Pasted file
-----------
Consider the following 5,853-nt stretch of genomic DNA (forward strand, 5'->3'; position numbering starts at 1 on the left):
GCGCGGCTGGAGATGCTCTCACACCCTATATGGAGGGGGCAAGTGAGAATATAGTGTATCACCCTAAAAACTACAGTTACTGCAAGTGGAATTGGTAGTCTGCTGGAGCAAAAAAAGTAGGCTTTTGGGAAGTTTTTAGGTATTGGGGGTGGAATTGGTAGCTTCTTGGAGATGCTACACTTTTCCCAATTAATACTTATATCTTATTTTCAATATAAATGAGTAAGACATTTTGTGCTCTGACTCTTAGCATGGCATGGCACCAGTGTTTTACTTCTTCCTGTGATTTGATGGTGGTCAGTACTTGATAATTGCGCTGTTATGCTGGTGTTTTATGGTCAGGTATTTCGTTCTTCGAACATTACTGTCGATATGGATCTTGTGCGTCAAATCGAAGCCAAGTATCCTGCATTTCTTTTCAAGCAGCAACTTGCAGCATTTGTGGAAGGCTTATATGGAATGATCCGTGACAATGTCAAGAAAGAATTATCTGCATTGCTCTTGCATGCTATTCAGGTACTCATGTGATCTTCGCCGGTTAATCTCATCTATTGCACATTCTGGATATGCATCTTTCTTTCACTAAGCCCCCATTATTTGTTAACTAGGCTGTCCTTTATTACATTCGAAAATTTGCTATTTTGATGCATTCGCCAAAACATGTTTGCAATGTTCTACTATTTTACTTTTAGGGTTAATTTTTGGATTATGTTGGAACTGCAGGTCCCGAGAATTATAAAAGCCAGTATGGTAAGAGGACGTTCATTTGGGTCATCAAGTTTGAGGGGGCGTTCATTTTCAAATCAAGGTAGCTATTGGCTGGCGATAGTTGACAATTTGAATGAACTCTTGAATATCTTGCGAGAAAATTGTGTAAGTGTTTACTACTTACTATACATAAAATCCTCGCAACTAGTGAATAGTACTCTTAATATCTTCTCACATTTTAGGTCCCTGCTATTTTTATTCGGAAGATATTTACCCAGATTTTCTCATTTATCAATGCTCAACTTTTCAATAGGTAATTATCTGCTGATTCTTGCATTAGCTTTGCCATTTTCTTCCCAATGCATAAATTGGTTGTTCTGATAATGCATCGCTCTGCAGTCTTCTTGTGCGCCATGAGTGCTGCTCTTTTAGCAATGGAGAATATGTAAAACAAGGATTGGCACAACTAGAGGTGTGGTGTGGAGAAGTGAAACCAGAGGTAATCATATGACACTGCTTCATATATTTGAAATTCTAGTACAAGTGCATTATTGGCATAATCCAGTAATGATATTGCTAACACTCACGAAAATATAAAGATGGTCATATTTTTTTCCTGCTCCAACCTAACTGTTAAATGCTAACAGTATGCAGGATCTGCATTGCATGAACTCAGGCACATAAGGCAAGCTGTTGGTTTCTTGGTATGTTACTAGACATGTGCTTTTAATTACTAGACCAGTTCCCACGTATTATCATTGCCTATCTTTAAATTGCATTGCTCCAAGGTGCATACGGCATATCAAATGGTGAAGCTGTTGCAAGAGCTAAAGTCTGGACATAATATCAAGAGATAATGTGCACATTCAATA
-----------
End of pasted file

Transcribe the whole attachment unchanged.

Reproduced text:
Consider the following 5,853-nt stretch of genomic DNA (forward strand, 5'->3'; position numbering starts at 1 on the left):
GCGCGGCTGGAGATGCTCTCACACCCTATATGGAGGGGGCAAGTGAGAATATAGTGTATCACCCTAAAAACTACAGTTACTGCAAGTGGAATTGGTAGTCTGCTGGAGCAAAAAAAGTAGGCTTTTGGGAAGTTTTTAGGTATTGGGGGTGGAATTGGTAGCTTCTTGGAGATGCTACACTTTTCCCAATTAATACTTATATCTTATTTTCAATATAAATGAGTAAGACATTTTGTGCTCTGACTCTTAGCATGGCATGGCACCAGTGTTTTACTTCTTCCTGTGATTTGATGGTGGTCAGTACTTGATAATTGCGCTGTTATGCTGGTGTTTTATGGTCAGGTATTTCGTTCTTCGAACATTACTGTCGATATGGATCTTGTGCGTCAAATCGAAGCCAAGTATCCTGCATTTCTTTTCAAGCAGCAACTTGCAGCATTTGTGGAAGGCTTATATGGAATGATCCGTGACAATGTCAAGAAAGAATTATCTGCATTGCTCTTGCATGCTATTCAGGTACTCATGTGATCTTCGCCGGTTAATCTCATCTATTGCACATTCTGGATATGCATCTTTCTTTCACTAAGCCCCCATTATTTGTTAACTAGGCTGTCCTTTATTACATTCGAAAATTTGCTATTTTGATGCATTCGCCAAAACATGTTTGCAATGTTCTACTATTTTACTTTTAGGGTTAATTTTTGGATTATGTTGGAACTGCAGGTCCCGAGAATTATAAAAGCCAGTATGGTAAGAGGACGTTCATTTGGGTCATCAAGTTTGAGGGGGCGTTCATTTTCAAATCAAGGTAGCTATTGGCTGGCGATAGTTGACAATTTGAATGAACTCTTGAATATCTTGCGAGAAAATTGTGTAAGTGTTTACTACTTACTATACATAAAATCCTCGCAACTAGTGAATAGTACTCTTAATATCTTCTCACATTTTAGGTCCCTGCTATTTTTATTCGGAAGATATTTACCCAGATTTTCTCATTTATCAATGCTCAACTTTTCAATAGGTAATTATCTGCTGATTCTTGCATTAGCTTTGCCATTTTCTTCCCAATGCATAAATTGGTTGTTCTGATAATGCATCGCTCTGCAGTCTTCTTGTGCGCCATGAGTGCTGCTCTTTTAGCAATGGAGAATATGTAAAACAAGGATTGGCACAACTAGAGGTGTGGTGTGGAGAAGTGAAACCAGAGGTAATCATATGACACTGCTTCATATATTTGAAATTCTAGTACAAGTGCATTATTGGCATAATCCAGTAATGATATTGCTAACACTCACGAAAATATAAAGATGGTCATATTTTTTTCCTGCTCCAACCTAACTGTTAAATGCTAACAGTATGCAGGATCTGCATTGCATGAACTCAGGCACATAAGGCAAGCTGTTGGTTTCTTGGTATGTTACTAGACATGTGCTTTTAATTACTAGACCAGTTCCCACGTATTATCATTGCCTATCTTTAAATTGCATTGCTCCAAGGTGCATACGGCATATCAAATGGTGAAGCTGTTGCAAGAGCTAAAGTCTGGACATAATATCAAGAGATAATGTGCACATTCAATA